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Biden’s $650 Million Arms Sale to Saudi Arabia
By Charles Pierson on December 9, 2021
The vote wasn’t even close.
On December 7, the US Senate voted 30-67 against a joint resolution (S.J. Res. 31) which would have blocked a $650 million US arms sale to Saudi Arabia. Only two Republicans voted in favor of the resolution: Senator Rand Paul of Kentucky and Senator Mike Lee of Utah who had co-sponsored the resolution together with Senator Bernie Sanders (I-VT). Twenty Senate Democrats voted for the sale to go ahead.
It looked like a Biden Administration would usher in a new policy. During the November 20, 2019 Democratic presidential candidates’ debate, Biden was asked about Jamal Khashoggi. Khashoggi, a dissident Saudi journalist residing in the US was assassinated in the Saudi consulate in Istanbul on October 2, 2018. The CIA determined that Saudi Arabia’s de facto leader Crown Prince Mohammed bin Salman had personally ordered the hit.
Biden was asked whether he would “punish” the “senior Saudi leaders” responsible for Khashoggi’s murder. Biden said yes; he would make the Saudis “pay the price” for Khashoggi’s murder. Plus: Biden “would make it very clear we were not going to, in fact, sell more weapons to [Saudi Arabia].”
This was a dramatic departure from the policy of Biden’s former boss, President Barack Obama. Obama had taken the US into the war on the coalition side in 2015 in an attempt to mollify the Arab states which opposed Obama’s prospective nuclear deal with Iran. Obama provided the coalition with intelligence-sharing, target spotting, spare parts for coalition warplanes, arms sales, and (until November 2018) in-flight refueling of coalition aircraft. President Donald Trump continued US participation in the war, even boasting about all the cool weapons the US was selling Saudi Arabia (“Saudi Arabia is a very wealthy nation, and they’re going to give the United States some of that wealth, hopefully in the form of jobs, in the form of the purchase of the finest military equipment anywhere in the world.”).
Was the $650 million deal with Saudi Arabia a “relevant arms sale”? One would think so. But, according to the Biden Administration, the AMRAAMs are “defensive.”
[U]pon closer examination, the distinction between “offensive” and “defensive” Saudi weapons begins to disappear. So-called defensive weapons are part of a military apparatus that is enforcing a brutal blockade, shutting out aid for Yemen and creating a climate of intimidation and fear. The weapons transfer sends a message to Saudi Arabia, at precisely the moment it is refusing to lift its blockade, that U.S. support is unconditional.
(Sarah Lazare, “Biden Is Wrong. There Is No Such Thing as “Defensive” Saudi Weapons in the War on Yemen,” In These Times, Nov. 22, 2021.)
Capitol lawmakers and civil society groups have sent several letters to Biden beginning in March asking how the Administration distinguishes defensive from offensive weapons and operations. They are still waiting for an answer.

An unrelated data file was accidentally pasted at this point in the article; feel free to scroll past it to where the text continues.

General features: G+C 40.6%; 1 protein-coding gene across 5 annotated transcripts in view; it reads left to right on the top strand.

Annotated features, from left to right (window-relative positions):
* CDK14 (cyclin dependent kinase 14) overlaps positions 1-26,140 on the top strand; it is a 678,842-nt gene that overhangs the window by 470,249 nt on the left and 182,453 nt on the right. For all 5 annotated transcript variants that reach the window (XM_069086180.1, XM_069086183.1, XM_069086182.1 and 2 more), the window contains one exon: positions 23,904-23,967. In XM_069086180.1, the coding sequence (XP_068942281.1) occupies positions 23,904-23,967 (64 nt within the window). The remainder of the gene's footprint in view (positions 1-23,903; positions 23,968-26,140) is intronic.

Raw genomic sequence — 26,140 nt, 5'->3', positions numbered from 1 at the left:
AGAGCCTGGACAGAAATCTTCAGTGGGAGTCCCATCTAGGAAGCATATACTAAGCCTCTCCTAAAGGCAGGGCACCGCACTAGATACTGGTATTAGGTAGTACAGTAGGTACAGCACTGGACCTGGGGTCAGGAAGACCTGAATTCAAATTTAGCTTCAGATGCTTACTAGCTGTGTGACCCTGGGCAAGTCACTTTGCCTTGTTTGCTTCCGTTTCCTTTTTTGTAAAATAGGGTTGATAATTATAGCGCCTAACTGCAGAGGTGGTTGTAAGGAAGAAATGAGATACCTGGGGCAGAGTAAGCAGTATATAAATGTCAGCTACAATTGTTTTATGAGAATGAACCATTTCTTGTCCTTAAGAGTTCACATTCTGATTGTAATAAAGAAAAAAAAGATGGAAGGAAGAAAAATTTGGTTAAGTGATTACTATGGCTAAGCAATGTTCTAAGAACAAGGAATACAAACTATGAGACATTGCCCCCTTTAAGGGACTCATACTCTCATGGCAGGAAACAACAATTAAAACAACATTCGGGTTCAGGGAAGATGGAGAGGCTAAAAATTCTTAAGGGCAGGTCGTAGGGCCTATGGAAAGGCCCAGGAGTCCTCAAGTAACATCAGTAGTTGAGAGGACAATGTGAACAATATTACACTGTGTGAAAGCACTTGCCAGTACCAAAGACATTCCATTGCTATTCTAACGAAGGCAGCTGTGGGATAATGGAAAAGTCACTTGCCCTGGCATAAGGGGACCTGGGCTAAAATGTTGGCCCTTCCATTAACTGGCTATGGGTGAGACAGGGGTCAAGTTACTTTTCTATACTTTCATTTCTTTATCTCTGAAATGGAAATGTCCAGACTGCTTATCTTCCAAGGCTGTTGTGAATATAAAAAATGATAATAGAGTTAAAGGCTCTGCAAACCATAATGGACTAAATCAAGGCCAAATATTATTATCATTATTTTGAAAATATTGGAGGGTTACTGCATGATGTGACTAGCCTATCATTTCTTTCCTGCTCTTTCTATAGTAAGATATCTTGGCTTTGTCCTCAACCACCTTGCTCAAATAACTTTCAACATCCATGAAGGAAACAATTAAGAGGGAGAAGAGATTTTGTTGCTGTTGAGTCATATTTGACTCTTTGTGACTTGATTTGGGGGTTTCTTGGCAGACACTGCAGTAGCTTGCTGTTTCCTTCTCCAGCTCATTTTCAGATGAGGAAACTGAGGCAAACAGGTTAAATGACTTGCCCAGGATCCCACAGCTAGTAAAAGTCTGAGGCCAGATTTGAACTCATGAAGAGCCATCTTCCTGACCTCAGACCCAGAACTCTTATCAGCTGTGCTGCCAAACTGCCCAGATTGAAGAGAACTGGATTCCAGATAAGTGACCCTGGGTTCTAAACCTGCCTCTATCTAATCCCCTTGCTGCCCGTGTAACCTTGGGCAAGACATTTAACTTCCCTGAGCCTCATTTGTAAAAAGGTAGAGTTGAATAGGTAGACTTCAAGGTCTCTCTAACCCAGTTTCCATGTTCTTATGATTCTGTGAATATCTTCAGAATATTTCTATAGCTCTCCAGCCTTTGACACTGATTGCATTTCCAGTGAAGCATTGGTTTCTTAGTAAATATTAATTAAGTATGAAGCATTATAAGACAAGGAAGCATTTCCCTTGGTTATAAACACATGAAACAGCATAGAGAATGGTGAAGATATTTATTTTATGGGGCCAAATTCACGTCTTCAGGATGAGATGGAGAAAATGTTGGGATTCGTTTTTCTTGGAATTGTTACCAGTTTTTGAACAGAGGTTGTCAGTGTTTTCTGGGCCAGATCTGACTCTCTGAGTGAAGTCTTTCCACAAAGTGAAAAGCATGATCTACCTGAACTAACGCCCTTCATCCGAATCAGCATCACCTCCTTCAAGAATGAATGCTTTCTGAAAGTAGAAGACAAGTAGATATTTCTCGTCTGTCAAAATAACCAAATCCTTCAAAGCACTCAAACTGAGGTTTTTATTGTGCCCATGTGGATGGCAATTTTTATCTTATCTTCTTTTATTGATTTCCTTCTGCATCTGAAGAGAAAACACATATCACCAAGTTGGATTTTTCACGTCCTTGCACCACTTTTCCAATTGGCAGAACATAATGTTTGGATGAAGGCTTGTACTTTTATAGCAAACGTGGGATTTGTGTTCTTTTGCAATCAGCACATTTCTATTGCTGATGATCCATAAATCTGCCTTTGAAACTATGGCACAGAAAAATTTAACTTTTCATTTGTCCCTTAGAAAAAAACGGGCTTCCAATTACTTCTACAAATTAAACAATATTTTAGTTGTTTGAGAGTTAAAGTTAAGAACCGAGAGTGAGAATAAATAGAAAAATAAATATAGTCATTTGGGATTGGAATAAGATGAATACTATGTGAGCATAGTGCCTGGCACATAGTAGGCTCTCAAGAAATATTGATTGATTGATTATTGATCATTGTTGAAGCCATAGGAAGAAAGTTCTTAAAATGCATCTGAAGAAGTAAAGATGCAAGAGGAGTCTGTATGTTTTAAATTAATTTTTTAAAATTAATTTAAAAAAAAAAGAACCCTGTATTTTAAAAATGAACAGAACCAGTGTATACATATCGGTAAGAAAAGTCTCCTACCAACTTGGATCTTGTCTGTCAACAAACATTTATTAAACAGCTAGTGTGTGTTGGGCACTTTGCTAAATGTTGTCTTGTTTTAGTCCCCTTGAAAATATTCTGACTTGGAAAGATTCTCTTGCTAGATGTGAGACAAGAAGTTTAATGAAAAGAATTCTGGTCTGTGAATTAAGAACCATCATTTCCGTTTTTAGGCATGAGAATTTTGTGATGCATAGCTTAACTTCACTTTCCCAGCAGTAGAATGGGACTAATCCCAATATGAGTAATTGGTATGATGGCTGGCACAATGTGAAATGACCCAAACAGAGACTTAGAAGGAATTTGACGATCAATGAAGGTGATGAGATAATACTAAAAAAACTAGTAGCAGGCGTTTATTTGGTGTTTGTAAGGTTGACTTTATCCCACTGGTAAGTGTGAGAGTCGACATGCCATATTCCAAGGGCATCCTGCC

* * * * *
President Biden came out strongly against S.J. 31. Biden seems to have bet all his chips on the possibility of arranging a ceasefire in Yemen, yet the belligerents are still at an impasse. The Houthis won’t agree to a ceasefire until the Saudi coalition lifts the blockade. The Saudi coalition won’t lift the blockade until the Houthis agree to a ceasefire. And around and around it goes.
Congress is considering the annual defense [sic] budget: the National Defense Authorization Act (“NDAA”) for Fiscal Year 2022. This year’s NDAA weighs in at $768 billion. That’s more than President Biden had requested, and a substantial increase from the by no means meagre $740.5 billion NDAA for the year before.
The House version of the NDAA passed on September 23. The bill incorporated an amendment from Representative Ro Khanna that would have forced the US to end its support to the Saudi-led coalition fighting in Yemen, a much more ambitious goal than was represented by S.J. Res. 31.
This good news had to be regarded cautiously. Similar amendments from Khanna to end US assistance to the Saudi coalition also made it into the NDAAs for FY 2020 and FY 2021. Both were stripped in conference. So, it was obvious that Congressman Khanna’s amendment would face an uphill battle again this year.
The slope has now gotten steeper.
On December 7, the House approved a compromise version of the NDAA which omits the Khanna amendment and other progressive measures. The compromise NDAA now heads to the Senate.
 RICHARD J. WALTON, COLD WAR AND COUNTERREVOLUTION: THE FOREIGN POLICY OF JOHN F. KENNEDY (1972), page 141.
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"The master class has always declared the wars; the subject class has always fought the battles. The master class has had all to gain and nothing to lose, while the subject class has had nothing to gain and everything to lose--especially their lives." Eugene Victor Debs